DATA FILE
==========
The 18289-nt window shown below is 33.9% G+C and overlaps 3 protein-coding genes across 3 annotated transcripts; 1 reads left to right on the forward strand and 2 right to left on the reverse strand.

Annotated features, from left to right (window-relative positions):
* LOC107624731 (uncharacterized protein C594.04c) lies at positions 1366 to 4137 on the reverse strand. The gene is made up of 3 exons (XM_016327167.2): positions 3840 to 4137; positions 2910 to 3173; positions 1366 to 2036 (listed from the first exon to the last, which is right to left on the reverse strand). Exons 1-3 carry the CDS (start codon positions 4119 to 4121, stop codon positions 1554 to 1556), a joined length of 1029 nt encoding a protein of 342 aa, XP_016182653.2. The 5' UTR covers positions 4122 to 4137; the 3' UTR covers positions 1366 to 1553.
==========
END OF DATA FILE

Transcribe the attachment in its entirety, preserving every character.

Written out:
The 18289-nt window shown below is 33.9% G+C and overlaps 3 protein-coding genes across 3 annotated transcripts; 1 reads left to right on the forward strand and 2 right to left on the reverse strand.

Annotated features, from left to right (window-relative positions):
* LOC107624731 (uncharacterized protein C594.04c) lies at positions 1366 to 4137 on the reverse strand. The gene is made up of 3 exons (XM_016327167.2): positions 3840 to 4137; positions 2910 to 3173; positions 1366 to 2036 (listed from the first exon to the last, which is right to left on the reverse strand). Exons 1-3 carry the CDS (start codon positions 4119 to 4121, stop codon positions 1554 to 1556), a joined length of 1029 nt encoding a protein of 342 aa, XP_016182653.2. The 5' UTR covers positions 4122 to 4137; the 3' UTR covers positions 1366 to 1553.